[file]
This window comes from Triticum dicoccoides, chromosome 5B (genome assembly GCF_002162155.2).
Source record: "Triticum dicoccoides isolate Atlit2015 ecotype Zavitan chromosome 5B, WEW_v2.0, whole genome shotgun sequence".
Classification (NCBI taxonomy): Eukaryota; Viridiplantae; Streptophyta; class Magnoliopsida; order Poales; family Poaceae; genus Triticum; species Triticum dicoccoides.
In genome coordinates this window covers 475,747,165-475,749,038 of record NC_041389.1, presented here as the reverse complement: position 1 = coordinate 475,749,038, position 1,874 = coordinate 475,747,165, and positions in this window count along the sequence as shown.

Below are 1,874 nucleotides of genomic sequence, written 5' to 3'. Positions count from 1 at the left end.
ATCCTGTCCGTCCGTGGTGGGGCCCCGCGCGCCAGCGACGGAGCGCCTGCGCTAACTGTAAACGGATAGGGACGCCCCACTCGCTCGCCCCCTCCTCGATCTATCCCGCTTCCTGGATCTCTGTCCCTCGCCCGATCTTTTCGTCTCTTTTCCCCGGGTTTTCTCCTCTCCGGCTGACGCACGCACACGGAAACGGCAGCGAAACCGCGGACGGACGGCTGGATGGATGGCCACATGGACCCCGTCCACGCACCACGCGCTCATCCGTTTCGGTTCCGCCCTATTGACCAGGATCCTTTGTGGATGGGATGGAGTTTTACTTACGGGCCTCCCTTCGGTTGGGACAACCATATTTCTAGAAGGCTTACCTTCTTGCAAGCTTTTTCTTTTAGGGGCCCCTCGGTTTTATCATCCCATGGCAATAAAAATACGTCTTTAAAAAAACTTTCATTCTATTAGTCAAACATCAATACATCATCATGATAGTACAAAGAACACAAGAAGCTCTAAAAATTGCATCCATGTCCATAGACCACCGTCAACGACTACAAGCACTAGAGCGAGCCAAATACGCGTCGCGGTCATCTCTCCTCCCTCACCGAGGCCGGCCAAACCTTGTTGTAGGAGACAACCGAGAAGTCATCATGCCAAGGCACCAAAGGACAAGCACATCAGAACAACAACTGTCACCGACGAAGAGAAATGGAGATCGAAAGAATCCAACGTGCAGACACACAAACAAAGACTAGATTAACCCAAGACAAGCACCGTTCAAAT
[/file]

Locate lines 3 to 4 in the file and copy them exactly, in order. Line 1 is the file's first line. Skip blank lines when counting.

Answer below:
Classification (NCBI taxonomy): Eukaryota; Viridiplantae; Streptophyta; class Magnoliopsida; order Poales; family Poaceae; genus Triticum; species Triticum dicoccoides.
In genome coordinates this window covers 475,747,165-475,749,038 of record NC_041389.1, presented here as the reverse complement: position 1 = coordinate 475,749,038, position 1,874 = coordinate 475,747,165, and positions in this window count along the sequence as shown.